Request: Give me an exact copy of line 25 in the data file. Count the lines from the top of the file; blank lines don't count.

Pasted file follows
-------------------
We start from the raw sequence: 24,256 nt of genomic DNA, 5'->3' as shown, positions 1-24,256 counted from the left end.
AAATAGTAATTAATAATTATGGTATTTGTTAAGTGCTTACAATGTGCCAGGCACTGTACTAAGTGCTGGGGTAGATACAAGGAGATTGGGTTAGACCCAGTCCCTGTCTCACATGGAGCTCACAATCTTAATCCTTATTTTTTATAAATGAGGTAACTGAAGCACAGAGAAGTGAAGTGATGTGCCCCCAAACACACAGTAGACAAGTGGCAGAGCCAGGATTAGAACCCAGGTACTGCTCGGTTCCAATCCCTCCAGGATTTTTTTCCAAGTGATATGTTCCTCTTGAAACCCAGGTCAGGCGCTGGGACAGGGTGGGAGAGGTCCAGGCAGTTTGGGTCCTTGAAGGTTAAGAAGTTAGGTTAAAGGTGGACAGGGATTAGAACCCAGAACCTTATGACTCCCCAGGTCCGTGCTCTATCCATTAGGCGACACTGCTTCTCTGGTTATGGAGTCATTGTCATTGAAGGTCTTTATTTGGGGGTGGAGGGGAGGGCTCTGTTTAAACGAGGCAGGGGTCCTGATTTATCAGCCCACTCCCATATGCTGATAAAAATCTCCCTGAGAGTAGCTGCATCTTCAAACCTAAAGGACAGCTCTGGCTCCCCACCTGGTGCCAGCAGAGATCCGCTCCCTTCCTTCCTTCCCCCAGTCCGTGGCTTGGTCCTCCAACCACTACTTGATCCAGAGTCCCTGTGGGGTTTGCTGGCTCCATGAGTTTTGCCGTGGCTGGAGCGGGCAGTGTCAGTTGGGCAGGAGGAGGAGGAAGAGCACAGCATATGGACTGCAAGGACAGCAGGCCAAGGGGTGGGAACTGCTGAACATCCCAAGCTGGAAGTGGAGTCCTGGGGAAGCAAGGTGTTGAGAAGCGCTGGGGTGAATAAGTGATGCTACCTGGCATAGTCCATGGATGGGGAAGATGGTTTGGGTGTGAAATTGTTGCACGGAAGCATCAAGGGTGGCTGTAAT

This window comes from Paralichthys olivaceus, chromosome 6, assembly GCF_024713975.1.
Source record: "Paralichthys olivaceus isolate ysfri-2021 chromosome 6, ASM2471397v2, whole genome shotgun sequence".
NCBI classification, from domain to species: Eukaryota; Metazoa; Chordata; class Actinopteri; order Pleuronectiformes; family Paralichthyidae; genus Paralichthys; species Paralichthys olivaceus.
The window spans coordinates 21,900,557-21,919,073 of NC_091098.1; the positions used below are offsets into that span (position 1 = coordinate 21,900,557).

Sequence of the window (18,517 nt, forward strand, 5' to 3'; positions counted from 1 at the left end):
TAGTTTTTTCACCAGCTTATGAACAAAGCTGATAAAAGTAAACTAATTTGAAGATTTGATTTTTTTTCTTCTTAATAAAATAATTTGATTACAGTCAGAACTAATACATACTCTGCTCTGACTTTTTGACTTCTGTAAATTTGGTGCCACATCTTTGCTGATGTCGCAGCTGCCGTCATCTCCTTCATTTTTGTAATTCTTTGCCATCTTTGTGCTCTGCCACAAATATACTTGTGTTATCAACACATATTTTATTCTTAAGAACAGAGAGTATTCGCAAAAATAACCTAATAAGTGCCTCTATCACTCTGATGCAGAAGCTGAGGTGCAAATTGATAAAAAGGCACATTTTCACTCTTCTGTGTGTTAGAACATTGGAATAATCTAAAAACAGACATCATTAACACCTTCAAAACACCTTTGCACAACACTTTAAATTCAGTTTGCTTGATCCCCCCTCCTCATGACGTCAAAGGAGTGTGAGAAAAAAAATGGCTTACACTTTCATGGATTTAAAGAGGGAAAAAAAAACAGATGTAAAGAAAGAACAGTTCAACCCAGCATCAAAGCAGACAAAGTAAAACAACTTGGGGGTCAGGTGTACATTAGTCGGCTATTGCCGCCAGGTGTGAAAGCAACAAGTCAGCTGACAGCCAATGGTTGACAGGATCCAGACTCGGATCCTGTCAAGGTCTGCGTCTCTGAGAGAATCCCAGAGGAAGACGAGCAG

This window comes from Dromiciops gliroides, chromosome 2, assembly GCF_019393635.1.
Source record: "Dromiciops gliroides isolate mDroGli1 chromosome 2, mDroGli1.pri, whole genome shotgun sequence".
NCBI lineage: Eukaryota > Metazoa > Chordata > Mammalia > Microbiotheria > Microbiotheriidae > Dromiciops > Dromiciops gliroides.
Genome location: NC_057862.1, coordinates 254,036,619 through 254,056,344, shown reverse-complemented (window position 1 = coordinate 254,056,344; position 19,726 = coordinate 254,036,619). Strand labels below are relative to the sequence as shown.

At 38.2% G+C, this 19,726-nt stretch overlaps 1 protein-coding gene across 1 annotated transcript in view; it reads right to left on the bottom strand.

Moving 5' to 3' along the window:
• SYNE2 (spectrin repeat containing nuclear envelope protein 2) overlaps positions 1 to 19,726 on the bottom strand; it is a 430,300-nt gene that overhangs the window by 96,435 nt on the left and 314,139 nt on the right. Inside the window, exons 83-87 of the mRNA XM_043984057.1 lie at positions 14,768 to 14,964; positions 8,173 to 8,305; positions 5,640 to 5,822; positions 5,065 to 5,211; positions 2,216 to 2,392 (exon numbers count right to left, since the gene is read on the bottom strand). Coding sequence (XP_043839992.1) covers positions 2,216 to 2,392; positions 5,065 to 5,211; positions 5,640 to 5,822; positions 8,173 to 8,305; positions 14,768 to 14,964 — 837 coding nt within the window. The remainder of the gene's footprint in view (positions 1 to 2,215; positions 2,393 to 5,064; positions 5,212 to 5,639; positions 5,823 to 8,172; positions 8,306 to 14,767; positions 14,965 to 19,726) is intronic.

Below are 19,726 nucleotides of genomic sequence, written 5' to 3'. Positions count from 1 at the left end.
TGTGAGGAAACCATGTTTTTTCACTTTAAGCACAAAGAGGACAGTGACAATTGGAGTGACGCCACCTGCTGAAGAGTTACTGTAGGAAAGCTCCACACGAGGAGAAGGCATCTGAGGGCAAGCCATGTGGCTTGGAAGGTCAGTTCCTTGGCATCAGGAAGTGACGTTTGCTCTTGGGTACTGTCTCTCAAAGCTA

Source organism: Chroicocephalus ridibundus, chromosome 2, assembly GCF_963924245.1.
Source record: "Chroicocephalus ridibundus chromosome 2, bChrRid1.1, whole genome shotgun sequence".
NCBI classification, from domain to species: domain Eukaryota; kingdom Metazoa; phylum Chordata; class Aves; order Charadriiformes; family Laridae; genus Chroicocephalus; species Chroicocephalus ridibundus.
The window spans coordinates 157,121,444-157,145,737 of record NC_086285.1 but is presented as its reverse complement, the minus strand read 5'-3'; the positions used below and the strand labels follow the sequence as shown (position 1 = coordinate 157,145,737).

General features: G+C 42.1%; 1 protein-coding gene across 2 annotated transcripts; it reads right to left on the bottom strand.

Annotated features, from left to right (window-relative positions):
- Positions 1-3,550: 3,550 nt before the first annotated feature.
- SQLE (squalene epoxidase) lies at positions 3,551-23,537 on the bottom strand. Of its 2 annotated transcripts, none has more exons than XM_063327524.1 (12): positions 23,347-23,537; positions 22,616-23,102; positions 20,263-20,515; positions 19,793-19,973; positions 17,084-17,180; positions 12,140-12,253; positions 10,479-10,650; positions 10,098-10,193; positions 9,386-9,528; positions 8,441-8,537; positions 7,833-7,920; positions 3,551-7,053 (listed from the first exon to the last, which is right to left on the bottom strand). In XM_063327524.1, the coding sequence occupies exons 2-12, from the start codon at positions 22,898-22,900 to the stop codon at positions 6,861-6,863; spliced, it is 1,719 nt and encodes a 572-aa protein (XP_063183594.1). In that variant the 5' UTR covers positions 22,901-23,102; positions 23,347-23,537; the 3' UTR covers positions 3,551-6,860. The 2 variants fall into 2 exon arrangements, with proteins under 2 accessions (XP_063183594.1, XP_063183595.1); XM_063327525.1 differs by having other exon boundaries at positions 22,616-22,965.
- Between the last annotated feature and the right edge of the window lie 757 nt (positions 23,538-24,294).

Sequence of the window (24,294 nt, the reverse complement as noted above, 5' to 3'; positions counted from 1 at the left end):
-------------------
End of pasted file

- SQLE (squalene epoxidase) lies at positions 3,551-23,537 on the bottom strand. Of its 2 annotated transcripts, none has more exons than XM_063327524.1 (12): positions 23,347-23,537; positions 22,616-23,102; positions 20,263-20,515; positions 19,793-19,973; positions 17,084-17,180; positions 12,140-12,253; positions 10,479-10,650; positions 10,098-10,193; positions 9,386-9,528; positions 8,441-8,537; positions 7,833-7,920; positions 3,551-7,053 (listed from the first exon to the last, which is right to left on the bottom strand). In XM_063327524.1, the coding sequence occupies exons 2-12, from the start codon at positions 22,898-22,900 to the stop codon at positions 6,861-6,863; spliced, it is 1,719 nt and encodes a 572-aa protein (XP_063183594.1). In that variant the 5' UTR covers positions 22,901-23,102; positions 23,347-23,537; the 3' UTR covers positions 3,551-6,860. The 2 variants fall into 2 exon arrangements, with proteins under 2 accessions (XP_063183594.1, XP_063183595.1); XM_063327525.1 differs by having other exon boundaries at positions 22,616-22,965.